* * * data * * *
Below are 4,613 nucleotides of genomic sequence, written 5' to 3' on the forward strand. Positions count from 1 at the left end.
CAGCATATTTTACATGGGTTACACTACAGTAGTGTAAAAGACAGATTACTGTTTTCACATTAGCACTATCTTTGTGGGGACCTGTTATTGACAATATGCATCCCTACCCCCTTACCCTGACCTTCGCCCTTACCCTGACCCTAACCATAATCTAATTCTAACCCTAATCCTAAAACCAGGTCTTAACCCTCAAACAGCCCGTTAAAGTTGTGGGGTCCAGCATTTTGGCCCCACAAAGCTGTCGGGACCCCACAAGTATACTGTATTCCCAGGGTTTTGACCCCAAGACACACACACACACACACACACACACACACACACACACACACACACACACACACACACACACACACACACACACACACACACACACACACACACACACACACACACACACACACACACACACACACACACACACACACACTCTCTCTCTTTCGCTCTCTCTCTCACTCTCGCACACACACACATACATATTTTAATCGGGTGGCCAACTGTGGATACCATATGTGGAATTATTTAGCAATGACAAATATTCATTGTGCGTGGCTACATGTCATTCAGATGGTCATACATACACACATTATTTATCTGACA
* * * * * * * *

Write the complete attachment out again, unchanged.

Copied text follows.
Below are 4,613 nucleotides of genomic sequence, written 5' to 3' on the forward strand. Positions count from 1 at the left end.
CAGCATATTTTACATGGGTTACACTACAGTAGTGTAAAAGACAGATTACTGTTTTCACATTAGCACTATCTTTGTGGGGACCTGTTATTGACAATATGCATCCCTACCCCCTTACCCTGACCTTCGCCCTTACCCTGACCCTAACCATAATCTAATTCTAACCCTAATCCTAAAACCAGGTCTTAACCCTCAAACAGCCCGTTAAAGTTGTGGGGTCCAGCATTTTGGCCCCACAAAGCTGTCGGGACCCCACAAGTATACTGTATTCCCAGGGTTTTGACCCCAAGACACACACACACACACACACACACACACACACACACACACACACACACACACACACACACACACACACACACACACACACACACACACACACACACACACACACACACACACACACACACACACACACACACACACACACTCTCTCTCTTTCGCTCTCTCTCTCACTCTCGCACACACACACATACATATTTTAATCGGGTGGCCAACTGTGGATACCATATGTGGAATTATTTAGCAATGACAAATATTCATTGTGCGTGGCTACATGTCATTCAGATGGTCATACATACACACATTATTTATCTGACA